Those new high-new low figures are simply stunning. One should expect a major breakout any day with a quick run to Dow 10,000 by no later than October 10. All of the elements are lining up for a solid recovery. Dow Theory has confirmed, simple indicators have confirmed. What else need I say?

Tuesday, September 8, 2009

September Swoon? Think Again

US stocks made good gains on the first full day of post-holiday trading. Seemingly, not enough investors received notice that September is a bad month for stocks. Notwithstanding last year's debacle, it may take iron wills to keep the current rally going, though after a brief pullback in the prior week, the major indices seem to have shaken off much of the pessimism being preached at the school of the short. In fact, the one big down day seems to have been simply repositioning by large traders, who took profits and shifted risk from one sector to another.

While the rally of Friday just past may have been tied to some short-covering in advance of the three-day weekend, there was little doubt about the direction on Tuesday as the Dow, NASDAQ and S&P all opened positive and remained to the upside throughout the session. The Dow ended within shouting distance of the high for the year, which is 9580.63, achieved on August 27.

In the broader markets, the gains were substantial, with the NYSE Composite sporting a 1.34% increase on the day. The NASDAQ closed at an 11-month high.

Dow 9,497.34, +56.07 (0.59%)
NASDAQ 2,037.77, +18.99 (0.94%)
S&P 500 1,025.39, +8.99 (0.88%)
NYSE Composite 6,726.07, +88.94 (1.34%)

Simple indicators are shouting "buy" again, as advancers beat down decliners, 4478-1926, and new highs outpaced new lows, 271-58. The high-low indicator has headed in a direction that has not been seen in over two years, where the number of daily new highs have exceeded new lows for more than a month without a break. As simple an indicator as can be imagined, this one has been reliably predicting rises and falls since August of 2007 and it is now saying that the rally will continue. Even though the pace may be slow, it shows every sign that it will be steady. Volume, once again, was on the low side, though this has become the norm - around 2 billion shares on the NASDAQ and between 1.3 and 1.7 billion on the NYSE.

NYSE Volume 1,396,714,000
NASDAQ Volume 2,010,061,000

While stocks continued their climb for the third straight session, commodities were gaining in price as well. Crude oil surged $3.08, to $71.10; gold traded above $1000 for the first time in over a year, closing at $999.80, up $3.10. Silver has had an impressive run of late as well, closing today at $16.51, up another 23 cents.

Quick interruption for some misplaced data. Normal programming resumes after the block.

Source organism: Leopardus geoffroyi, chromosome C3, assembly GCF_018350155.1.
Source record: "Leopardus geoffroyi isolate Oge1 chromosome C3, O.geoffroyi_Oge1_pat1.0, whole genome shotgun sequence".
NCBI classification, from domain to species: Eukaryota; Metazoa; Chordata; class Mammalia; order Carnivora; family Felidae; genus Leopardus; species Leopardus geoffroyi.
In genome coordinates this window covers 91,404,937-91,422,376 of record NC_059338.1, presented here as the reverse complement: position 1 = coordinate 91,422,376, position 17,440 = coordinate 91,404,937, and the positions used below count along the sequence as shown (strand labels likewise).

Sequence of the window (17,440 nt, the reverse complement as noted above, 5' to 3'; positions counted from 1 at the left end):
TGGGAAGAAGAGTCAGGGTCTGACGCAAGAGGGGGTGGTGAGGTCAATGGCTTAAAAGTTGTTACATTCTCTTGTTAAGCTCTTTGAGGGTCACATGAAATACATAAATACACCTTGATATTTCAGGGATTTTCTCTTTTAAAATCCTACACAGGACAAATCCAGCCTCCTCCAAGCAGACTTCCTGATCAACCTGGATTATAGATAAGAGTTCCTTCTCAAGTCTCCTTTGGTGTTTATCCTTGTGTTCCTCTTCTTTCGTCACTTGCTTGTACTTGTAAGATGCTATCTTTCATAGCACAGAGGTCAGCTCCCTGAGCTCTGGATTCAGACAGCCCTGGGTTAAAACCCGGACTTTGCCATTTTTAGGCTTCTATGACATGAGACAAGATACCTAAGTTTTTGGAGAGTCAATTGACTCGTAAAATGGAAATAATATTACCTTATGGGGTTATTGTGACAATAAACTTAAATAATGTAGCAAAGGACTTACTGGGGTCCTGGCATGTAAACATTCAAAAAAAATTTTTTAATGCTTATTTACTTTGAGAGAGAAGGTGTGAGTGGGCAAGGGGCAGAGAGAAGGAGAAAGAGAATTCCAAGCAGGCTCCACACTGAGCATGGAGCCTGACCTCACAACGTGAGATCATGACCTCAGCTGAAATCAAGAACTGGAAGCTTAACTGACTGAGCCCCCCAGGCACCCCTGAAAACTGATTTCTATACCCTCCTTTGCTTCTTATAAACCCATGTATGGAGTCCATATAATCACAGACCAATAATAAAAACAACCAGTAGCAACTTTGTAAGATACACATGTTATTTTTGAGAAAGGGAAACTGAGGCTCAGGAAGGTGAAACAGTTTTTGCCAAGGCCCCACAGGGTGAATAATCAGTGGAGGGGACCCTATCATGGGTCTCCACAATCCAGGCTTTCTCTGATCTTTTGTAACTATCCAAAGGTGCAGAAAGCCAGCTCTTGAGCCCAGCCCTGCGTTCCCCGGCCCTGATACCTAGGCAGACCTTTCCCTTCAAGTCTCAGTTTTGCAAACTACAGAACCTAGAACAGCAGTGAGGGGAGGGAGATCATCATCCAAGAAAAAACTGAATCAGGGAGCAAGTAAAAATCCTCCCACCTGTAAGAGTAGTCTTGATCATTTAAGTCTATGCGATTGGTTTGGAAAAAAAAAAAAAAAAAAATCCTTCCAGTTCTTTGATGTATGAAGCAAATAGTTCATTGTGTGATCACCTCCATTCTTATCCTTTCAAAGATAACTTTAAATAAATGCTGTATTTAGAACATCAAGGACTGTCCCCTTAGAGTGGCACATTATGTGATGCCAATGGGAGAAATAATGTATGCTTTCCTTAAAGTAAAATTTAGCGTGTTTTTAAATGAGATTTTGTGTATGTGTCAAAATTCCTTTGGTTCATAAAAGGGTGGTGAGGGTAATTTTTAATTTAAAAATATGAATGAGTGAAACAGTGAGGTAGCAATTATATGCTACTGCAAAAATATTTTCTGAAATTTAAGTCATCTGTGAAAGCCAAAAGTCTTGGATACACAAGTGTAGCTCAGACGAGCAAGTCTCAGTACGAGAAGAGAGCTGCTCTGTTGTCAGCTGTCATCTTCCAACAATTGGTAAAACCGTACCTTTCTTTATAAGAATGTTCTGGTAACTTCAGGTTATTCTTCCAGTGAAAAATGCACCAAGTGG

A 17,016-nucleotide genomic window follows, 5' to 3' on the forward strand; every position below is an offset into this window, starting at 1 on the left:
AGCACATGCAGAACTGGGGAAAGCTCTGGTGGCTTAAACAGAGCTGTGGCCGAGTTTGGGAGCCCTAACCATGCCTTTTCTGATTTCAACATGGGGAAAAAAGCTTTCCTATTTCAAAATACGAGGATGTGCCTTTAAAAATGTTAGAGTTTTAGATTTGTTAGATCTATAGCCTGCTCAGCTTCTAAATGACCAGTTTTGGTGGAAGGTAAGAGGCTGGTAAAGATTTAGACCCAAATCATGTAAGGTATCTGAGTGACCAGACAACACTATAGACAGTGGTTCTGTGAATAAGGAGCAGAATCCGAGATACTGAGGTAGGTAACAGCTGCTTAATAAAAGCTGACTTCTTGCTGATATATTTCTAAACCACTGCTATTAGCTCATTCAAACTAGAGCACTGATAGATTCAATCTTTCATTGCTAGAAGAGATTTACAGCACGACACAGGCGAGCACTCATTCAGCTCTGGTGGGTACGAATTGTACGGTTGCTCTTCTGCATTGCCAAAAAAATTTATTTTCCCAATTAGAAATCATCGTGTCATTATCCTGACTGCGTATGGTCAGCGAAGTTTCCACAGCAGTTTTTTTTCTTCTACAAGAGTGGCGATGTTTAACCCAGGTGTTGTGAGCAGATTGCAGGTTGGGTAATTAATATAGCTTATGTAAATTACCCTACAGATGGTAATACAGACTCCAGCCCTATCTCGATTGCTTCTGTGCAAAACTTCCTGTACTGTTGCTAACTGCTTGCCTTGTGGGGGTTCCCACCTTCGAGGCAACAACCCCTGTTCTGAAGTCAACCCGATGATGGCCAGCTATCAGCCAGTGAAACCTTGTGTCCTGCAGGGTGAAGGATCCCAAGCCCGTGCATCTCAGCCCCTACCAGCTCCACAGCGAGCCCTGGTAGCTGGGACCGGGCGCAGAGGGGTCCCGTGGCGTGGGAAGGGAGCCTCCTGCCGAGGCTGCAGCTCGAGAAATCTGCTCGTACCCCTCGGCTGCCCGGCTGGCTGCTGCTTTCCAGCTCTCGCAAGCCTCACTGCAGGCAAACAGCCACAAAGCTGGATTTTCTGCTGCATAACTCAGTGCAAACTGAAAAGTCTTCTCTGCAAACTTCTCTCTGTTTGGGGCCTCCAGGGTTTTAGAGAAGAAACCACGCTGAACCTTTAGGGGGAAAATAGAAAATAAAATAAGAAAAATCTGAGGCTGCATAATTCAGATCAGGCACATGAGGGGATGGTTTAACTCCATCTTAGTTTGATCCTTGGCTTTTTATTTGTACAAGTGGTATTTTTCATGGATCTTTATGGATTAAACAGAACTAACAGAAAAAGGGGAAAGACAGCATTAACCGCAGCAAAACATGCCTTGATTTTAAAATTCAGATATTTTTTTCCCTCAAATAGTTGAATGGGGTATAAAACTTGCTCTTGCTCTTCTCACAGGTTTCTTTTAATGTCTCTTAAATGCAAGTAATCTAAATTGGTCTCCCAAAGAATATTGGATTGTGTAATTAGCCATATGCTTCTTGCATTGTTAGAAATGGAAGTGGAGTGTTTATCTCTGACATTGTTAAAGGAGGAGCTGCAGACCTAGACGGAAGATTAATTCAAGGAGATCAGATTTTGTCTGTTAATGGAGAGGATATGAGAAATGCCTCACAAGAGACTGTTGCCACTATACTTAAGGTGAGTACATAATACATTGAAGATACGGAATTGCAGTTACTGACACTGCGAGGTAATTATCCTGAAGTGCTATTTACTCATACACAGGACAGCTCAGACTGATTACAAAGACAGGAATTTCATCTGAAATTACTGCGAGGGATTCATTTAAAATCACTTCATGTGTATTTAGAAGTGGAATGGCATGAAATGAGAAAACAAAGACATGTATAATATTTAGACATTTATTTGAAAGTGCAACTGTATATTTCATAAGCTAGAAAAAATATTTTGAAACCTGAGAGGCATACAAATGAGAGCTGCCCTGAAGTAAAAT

Despite the howls from the doom-and-gloomers, all asset classes seem to be on the rise again as the world economies crawl back from the brink of economic catastrophe. Since price realization is a matter better handled by artists than statisticians, the maintenance of smoothly-functioning markets has brought back some level of speculation, though it has been extremely cautious over the past three to four weeks. Investors are still working with a backdrop of last fall and winter and even the crises of 9/11 and the dotcom bubble-bursting are still fresh in many psyches.

It will take some time before full optimism returns to markets and consumers alike, though by the time that occurs, most of the good gains will have been taken. The recent run up demonstrates that most traders believe the worst of the "depression-scare" is behind us. Conspiracy theorists will contend that the entire September surprise of 2008 was a massive swindle by the banks on the American public and designed to elect a Democratic president. They may be on to something, and, if correct, then only good times lie ahead for the US economy.

There is a mountain of debt to overcome, however, and, at the federal and state levels, that debt is still building. Government coffers are going to have to be replenished, and soon, before the aging populace - especially the fast-approaching retirees from the baby boomer generation - devours all accumulated wealth and leaves future generations high and dry. That scenario will take years to play out, though, and the best guesses by the geniuses in their ivory towers in NYC and DC are that the US economy will once more regain prominence.

Those discussions are better suited for late-evenings over beers and sandwiches. For now, the recovery seems to be well underway, with the best parts still ahead. We're now in the final month of the 3rd quarter. Expectations are high that the economy - as measured by GDP - will show a positive number for the quarter. As most seasoned players will concede, we won't know whether we're out a the recession until it's over, but there continues to be considerable signage alone recovery road to suggest that plus signs will stand in front of the next-released numbers.

As for the September theories, they seem not to apply presently. The conditions are vastly different than when most historic declines occurred. While some pullback seems inevitable, nothing really is, and the party continues.

Friday, September 4, 2009

Markets Refuse to Buckle

Though just about everybody waited until Friday morning's release of non-farm payroll data from the Labor Dept., the anticipation was overblown as the numbers came in better than expected and were presaged by Wednesday's ADP private payroll report.

The Labor Department reported a loss of 216,000 jobs in August, the lowest level in 12 months. The unemployment rate ticked up to 9.7%, though that didn't seem to bother investors as stocks made gradual gains through the first four hours of trading and then leveled off into the close, prior to the long holiday weekend. Markets are closed Monday in observance of Labor Day.

Dow 9,441.27, +96.66 (1.03%)